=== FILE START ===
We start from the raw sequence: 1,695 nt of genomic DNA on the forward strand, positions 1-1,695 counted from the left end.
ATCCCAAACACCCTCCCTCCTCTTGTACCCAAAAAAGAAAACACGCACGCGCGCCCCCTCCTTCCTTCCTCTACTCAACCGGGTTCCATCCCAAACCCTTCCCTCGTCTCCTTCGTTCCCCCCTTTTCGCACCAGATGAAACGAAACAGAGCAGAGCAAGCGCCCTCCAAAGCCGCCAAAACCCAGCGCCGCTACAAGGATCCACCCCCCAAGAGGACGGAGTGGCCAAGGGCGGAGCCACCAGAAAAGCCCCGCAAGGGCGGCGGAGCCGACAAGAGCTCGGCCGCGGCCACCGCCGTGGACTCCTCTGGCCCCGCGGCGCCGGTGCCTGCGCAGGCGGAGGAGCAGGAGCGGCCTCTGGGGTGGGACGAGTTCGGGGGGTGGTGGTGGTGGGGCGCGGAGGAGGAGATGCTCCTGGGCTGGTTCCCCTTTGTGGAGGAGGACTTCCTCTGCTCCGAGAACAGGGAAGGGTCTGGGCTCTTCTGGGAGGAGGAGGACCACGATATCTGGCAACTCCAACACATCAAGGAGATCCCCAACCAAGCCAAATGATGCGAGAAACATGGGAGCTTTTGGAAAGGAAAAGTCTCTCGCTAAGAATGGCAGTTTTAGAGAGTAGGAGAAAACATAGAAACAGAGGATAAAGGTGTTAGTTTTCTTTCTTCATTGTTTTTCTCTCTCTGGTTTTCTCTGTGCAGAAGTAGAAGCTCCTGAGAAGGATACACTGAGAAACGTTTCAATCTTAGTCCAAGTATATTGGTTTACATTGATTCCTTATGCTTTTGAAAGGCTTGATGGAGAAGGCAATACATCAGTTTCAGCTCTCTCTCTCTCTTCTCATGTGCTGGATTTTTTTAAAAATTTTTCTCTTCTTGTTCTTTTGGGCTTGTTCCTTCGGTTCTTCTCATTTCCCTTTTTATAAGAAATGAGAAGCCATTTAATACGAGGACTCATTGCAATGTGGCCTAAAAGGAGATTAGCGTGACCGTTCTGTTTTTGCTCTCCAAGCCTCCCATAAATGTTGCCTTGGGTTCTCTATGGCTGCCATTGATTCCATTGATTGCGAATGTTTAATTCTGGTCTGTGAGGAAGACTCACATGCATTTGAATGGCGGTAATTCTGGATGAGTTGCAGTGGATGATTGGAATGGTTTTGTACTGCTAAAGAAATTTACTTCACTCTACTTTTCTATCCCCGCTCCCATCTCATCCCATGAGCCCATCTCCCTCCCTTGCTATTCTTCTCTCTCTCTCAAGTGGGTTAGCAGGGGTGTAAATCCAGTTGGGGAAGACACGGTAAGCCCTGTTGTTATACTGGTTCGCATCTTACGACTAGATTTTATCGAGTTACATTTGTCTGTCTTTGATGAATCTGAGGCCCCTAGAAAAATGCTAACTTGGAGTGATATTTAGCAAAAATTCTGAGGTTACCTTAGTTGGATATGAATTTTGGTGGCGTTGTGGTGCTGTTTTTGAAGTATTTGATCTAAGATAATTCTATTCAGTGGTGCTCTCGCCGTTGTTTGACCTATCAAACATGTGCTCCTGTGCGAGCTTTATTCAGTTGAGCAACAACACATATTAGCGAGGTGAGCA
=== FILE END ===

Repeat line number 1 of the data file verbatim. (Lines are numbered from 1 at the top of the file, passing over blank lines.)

We start from the raw sequence: 1,695 nt of genomic DNA on the forward strand, positions 1-1,695 counted from the left end.